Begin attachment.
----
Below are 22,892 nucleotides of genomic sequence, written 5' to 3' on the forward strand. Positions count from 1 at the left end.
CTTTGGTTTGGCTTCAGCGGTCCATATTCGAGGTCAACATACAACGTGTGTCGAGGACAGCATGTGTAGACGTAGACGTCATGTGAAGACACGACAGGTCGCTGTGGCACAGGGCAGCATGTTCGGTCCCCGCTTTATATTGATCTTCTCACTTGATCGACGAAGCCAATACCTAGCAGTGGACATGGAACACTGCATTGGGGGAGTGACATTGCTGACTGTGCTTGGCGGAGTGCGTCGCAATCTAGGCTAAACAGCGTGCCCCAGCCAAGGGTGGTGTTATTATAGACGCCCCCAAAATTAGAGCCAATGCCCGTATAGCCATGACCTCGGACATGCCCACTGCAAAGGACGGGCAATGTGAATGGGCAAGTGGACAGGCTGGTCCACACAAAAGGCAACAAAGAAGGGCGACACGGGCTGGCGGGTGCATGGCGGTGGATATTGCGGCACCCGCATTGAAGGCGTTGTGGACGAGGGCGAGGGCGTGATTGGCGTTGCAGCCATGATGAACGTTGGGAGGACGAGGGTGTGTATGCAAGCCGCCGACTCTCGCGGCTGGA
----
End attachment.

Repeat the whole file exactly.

Below are 22,892 nucleotides of genomic sequence, written 5' to 3' on the forward strand. Positions count from 1 at the left end.
CTTTGGTTTGGCTTCAGCGGTCCATATTCGAGGTCAACATACAACGTGTGTCGAGGACAGCATGTGTAGACGTAGACGTCATGTGAAGACACGACAGGTCGCTGTGGCACAGGGCAGCATGTTCGGTCCCCGCTTTATATTGATCTTCTCACTTGATCGACGAAGCCAATACCTAGCAGTGGACATGGAACACTGCATTGGGGGAGTGACATTGCTGACTGTGCTTGGCGGAGTGCGTCGCAATCTAGGCTAAACAGCGTGCCCCAGCCAAGGGTGGTGTTATTATAGACGCCCCCAAAATTAGAGCCAATGCCCGTATAGCCATGACCTCGGACATGCCCACTGCAAAGGACGGGCAATGTGAATGGGCAAGTGGACAGGCTGGTCCACACAAAAGGCAACAAAGAAGGGCGACACGGGCTGGCGGGTGCATGGCGGTGGATATTGCGGCACCCGCATTGAAGGCGTTGTGGACGAGGGCGAGGGCGTGATTGGCGTTGCAGCCATGATGAACGTTGGGAGGACGAGGGTGTGTATGCAAGCCGCCGACTCTCGCGGCTGGA